Whitewater team paddles on
Slalom boaters work to overcome vandalism

SideStory: Whitewater Park maintenance delayed by high flows

Durango Whitewater Coach John Brennan offers support and encouragement, while also pushing the young team of local slalom kayakers toward technical competence. The group, which trains year round three days per week at Smelter Rapid, has experienced a setback with the recent vandalism of its slalom gates. It is estimated that $8,000 in damage was done to the training facility and repairs will take away from valuable training time./Photo by Dunbar Hardy

by Dunbar Hardy

The Animas River never stops flowing, and neither does a motivated group of young Durango kayakers. However, fluctuating river levels and frigid conditions are not the only thing Durango Whitewater paddlers will be encountering this training season. The nonprofit developmental slalom racing group now has to overcome the recent destruction of its training facilities at Santa Rita Park.

Whitewater slalom kayaking, similar to slalom skiing, involves navigating a fast, and ideally, clean line through a series of gates while being timed. Penalties are assessed for touching the gates, which are suspended above the river on wires. Locally, this series of gates and wires was recently cut down in an act of vandalism never seen before in the 13-year history of Durango Whitewater.

“Once in a while, we will have a couple of gates cut down, but it has been six years or so since more than a few gates have been cut,” said team coach, John Brennan. “This level of vandalism has never been seen before.”

Brennan said 23 of 28 gates were cut, thrown into the river, and lost. The estimated cost of damages was $8,000, with a timeframe of four to five months before the athletes, who build and hang the gates themselves, can replace them.

Brennan said re-hanging the gates will take away from valuable training time and could have a negative impact on what is known as one of the best junior development programs in the country. “In 2007, we have the opportunity to place five athletes on the National Slalom Team,” he said. “This will be difficult if every time we have to train, we instead have to spend that time fixing and repairing our equipment.”

The recent destruction could also spell a financial setback for the group, said Durango Whitewater President, Helen Kunz. With an estimated annual operating budget of $4,000, the group has trouble making ends meet, as is, she said. “It is a constant struggle to afford coaching.”

For the most part, the group relies on fund-raisers, such as car washes, raffles and its spring auction, as well as donations from local businesses, to get by. Fortunately in this instance, A C Houston Lumber has donated wood for the gate replacements, and Lynn and Brent Brown, whose sons Rogan and Cully are Durango Whitewater athletes, have supplied some of the pipe material to replace the gates. “That still leaves us with the cable, the most expensive, and paint and pull twine to be paid for,” said Kunz.

She said Durango Whitewater is currently in the process of applying for 501(c)3 nonprofit status, which will hopefully open the door to larger grants and more funds.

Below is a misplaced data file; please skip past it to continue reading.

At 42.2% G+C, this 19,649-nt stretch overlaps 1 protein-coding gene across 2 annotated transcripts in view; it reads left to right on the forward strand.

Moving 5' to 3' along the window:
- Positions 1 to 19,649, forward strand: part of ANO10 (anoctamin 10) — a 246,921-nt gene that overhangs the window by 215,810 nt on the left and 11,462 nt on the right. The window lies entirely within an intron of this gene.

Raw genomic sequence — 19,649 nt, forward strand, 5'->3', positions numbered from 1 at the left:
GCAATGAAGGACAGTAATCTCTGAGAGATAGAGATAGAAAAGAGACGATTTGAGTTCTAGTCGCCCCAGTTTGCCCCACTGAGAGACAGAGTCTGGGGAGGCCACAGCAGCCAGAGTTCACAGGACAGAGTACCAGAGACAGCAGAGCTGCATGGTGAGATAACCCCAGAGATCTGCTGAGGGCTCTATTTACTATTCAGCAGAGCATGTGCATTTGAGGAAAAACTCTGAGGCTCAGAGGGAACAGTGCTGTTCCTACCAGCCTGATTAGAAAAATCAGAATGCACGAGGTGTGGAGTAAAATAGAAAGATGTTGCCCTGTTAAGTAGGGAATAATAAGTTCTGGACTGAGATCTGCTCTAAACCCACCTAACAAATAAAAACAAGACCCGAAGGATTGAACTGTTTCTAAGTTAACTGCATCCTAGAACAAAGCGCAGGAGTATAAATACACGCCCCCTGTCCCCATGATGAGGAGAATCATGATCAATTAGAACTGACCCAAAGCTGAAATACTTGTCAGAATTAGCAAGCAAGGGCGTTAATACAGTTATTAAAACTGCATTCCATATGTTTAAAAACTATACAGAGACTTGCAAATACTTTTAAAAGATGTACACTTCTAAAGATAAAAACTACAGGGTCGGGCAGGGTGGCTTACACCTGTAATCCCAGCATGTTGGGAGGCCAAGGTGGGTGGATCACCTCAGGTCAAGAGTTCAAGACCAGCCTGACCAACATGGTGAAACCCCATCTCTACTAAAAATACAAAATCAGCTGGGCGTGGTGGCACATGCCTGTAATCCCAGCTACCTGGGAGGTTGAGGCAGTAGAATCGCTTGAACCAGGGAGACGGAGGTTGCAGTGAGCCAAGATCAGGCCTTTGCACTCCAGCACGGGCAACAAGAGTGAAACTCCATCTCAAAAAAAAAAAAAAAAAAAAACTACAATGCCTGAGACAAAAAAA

Brennan said efforts have been made over the years to prevent this type of vandalism. There is a message board next to the river outlining that the gates are Olympic Team training facilities and asking bystanders to please not tamper with them. Furthermore, each of the poles supporting the slalom-gate wires has an information strip posted on it, reiterating the message.

The Santa Rita site is known as a U.S. Canoe and Kayak Team (USCKT) Center of Excellence, one of only four in the country. The others are in Washington, D.C.; Wesser, NC; and Atlanta, GA. As such, each center receives financial support from the national organization for facilities and coaching. However, in order to receive funding, each center must maintain its training facilities, receive a top-three finish at a national event, and host future races. Fortunately, this funding is not in jeopardy because of the vandalism, and the group is awaiting matching funds of around $1,500 from the USCKT.

In the meantime, the team is trying to stay focused on upcoming events. Three Durango Whitewater members, Niko Peha, Luke Palko-Schraa, and Sarah Kunz, all sophomores at Durango High School, will be traveling to Gaiyang, China on Nov. 17, to train and compete at the Chinese Olympic Training Center in preparation for the 2008 Olympics. Closer to home, Durango Whitewater athletes John Gerstenberger has secured a spot on the Junior National Team and racers Will Lokken, Lucas Palko-Schraa, Sarah Kunz, Anna Pierotti, Bug Lokken, Rogan Brown and Cully Brown all have gained spots on the Junior Development Team.

Coach Brennan sums up the group’s morale, saying, “We are still training out there as best we can. It is very frustrating that people can’t be decent human beings and leave things alone. We will still paddle every day at Smelter all winter long, and we will get the gates repaired. It will take some time, but we will get it done.” •

For additional information on Durango Whitewater, go to www.durangowhite water.net or call 382-9199.



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